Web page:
Craig Tracey issues local warning over Ed Miliband’s borrowing pledges

Craig Tracey, the local parliamentary candidate, has today raised a stark warning over new research showing Ed Miliband’s Labour Party would borrow £20.7 billion more in 2015/16 –  £1,200 for every local working household.

The published research is an objective, thorough and detailed cost analysis of Labour’s policies for 2015/16. It includes their policies that would save money, as well as spend money, and is based on official Treasury costings and public sources.

 

It shows that Ed Miliband’s Labour Party still wants to spend and borrow more – putting at risk all the recent progress in North Warwickshire & Bedworth, just as increased uncertainty in the international economy shows we need to stick with the Conservatives’ long-term plan to build a stronger and healthier economy.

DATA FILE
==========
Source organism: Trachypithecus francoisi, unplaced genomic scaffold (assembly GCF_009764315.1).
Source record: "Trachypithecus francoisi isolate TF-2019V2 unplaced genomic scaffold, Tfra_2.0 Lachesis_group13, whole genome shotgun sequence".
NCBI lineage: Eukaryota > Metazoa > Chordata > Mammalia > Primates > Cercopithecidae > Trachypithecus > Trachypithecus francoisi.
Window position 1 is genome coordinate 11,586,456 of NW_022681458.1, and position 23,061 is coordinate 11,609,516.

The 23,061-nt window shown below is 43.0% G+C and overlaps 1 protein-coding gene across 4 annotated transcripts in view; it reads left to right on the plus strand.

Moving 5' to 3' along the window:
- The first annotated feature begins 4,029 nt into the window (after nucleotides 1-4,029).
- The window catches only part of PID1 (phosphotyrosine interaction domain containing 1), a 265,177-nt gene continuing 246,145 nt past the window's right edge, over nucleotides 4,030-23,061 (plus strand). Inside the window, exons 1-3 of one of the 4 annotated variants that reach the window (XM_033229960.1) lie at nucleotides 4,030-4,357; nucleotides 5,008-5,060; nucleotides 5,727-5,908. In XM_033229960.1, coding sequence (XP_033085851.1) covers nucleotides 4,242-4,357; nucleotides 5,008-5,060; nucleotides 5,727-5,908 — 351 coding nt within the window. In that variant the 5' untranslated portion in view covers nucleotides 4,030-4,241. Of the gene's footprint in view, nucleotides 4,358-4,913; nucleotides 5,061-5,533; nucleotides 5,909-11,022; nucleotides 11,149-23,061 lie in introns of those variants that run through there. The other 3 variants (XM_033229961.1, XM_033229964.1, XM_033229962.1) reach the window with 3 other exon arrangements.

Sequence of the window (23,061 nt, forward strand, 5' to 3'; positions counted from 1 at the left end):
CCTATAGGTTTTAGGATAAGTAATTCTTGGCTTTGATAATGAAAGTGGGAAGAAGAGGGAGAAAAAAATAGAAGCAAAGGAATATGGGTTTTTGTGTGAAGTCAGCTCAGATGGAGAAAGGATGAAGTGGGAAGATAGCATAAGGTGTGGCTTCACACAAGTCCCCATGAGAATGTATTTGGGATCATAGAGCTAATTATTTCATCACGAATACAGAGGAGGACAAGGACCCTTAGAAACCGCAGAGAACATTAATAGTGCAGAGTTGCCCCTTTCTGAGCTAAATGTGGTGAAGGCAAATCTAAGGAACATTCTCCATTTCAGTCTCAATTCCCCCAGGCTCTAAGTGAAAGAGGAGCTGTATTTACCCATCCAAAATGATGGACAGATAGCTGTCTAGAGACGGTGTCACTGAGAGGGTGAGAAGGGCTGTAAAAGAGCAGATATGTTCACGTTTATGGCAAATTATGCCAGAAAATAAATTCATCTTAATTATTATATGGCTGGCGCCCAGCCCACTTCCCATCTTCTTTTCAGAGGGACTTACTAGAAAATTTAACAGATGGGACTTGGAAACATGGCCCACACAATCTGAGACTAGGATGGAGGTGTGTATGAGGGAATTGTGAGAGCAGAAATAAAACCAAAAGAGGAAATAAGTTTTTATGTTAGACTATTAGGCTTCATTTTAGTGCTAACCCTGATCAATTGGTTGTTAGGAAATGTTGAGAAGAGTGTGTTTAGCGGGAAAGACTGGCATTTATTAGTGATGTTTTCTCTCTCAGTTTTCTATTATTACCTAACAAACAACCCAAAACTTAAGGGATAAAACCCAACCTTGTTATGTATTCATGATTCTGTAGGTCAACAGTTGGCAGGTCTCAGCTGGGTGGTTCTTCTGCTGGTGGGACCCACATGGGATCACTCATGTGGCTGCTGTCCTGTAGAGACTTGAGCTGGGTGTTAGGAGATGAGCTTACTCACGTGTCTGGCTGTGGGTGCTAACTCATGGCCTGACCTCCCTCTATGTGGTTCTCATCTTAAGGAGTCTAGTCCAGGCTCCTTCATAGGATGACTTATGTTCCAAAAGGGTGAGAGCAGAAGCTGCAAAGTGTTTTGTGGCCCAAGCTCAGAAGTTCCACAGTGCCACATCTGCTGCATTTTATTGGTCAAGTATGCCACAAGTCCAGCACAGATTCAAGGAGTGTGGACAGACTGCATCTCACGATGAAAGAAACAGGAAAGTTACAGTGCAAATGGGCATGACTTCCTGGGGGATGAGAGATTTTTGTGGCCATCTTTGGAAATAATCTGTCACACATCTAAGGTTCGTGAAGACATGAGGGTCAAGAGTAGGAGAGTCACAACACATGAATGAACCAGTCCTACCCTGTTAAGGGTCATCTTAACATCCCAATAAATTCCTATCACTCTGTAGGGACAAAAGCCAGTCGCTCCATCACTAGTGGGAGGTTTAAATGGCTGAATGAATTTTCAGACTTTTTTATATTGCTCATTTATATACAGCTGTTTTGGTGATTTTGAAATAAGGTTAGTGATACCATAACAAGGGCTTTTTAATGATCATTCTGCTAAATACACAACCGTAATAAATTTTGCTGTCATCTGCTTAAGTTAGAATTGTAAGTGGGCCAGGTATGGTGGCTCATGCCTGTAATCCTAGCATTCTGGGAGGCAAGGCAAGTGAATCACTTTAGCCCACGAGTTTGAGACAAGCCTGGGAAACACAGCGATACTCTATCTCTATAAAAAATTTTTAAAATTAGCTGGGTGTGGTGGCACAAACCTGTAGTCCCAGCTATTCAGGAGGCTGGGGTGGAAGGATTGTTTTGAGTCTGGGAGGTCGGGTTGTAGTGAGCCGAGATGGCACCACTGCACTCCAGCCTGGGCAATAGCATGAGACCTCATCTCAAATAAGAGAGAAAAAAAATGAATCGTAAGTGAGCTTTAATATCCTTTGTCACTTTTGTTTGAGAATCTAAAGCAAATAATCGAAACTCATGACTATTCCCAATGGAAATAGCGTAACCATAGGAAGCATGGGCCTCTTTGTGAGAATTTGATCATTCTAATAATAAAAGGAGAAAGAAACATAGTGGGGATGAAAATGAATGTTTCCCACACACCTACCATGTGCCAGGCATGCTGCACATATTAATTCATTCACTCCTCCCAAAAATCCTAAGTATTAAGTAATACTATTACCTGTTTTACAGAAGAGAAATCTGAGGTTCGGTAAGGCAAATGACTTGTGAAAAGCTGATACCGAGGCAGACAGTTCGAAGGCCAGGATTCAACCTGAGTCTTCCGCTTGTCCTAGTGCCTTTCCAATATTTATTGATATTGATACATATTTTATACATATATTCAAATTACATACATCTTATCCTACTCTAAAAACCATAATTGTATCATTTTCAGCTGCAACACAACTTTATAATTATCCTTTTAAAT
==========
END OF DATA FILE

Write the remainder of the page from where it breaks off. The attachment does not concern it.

Craig, who is standing in May’s general election for the Conservatives said:

 

“Ed Miliband’s Labour Party haven’t learned their lesson. With just four months until a crucial election, we’ve now found out they still want to spend, borrow and tax more – borrowing an extra £1,200 for every working household here in North Warwickshire & Bedworth.

 

“It hasn’t been easy, but with local businesses growing and jobs being created, the economy in local economy is getting stronger.  Since January 2010 local unemployment has fallen by more than 70% under this government with many local companies such as Sertec expanding and creating jobs.  But Labour would risk all that progress with more borrowing and return us to economic chaos. We need to stick with the Conservatives’ long-term economic plan that is helping turn our country around.

 

“The general election will be a critical moment for Britain’s future and the future of our local area, and there is a clear choice – between the competence of a long-term economic plan that is helping make families more secure in North Warwickshire & Bedworth or the chaos and instability that is offered by all the other parties.”

 

The cost analysis of Labour policy is available here - http://betterfutu.re/labourcostanalysis